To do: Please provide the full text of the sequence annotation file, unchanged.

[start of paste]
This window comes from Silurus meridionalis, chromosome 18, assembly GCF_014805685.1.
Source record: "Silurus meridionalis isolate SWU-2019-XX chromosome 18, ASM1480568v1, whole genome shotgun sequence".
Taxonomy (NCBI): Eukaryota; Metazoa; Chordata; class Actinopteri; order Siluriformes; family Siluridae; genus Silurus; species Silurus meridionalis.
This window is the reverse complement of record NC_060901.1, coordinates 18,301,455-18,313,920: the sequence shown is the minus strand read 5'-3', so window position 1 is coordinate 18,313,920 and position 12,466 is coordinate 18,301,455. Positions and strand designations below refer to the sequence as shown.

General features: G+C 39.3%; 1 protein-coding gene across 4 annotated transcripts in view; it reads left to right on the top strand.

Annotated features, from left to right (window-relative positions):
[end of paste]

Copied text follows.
This window comes from Silurus meridionalis, chromosome 18, assembly GCF_014805685.1.
Source record: "Silurus meridionalis isolate SWU-2019-XX chromosome 18, ASM1480568v1, whole genome shotgun sequence".
Taxonomy (NCBI): Eukaryota; Metazoa; Chordata; class Actinopteri; order Siluriformes; family Siluridae; genus Silurus; species Silurus meridionalis.
This window is the reverse complement of record NC_060901.1, coordinates 18,301,455-18,313,920: the sequence shown is the minus strand read 5'-3', so window position 1 is coordinate 18,313,920 and position 12,466 is coordinate 18,301,455. Positions and strand designations below refer to the sequence as shown.

General features: G+C 39.3%; 1 protein-coding gene across 4 annotated transcripts in view; it reads left to right on the top strand.

Annotated features, from left to right (window-relative positions):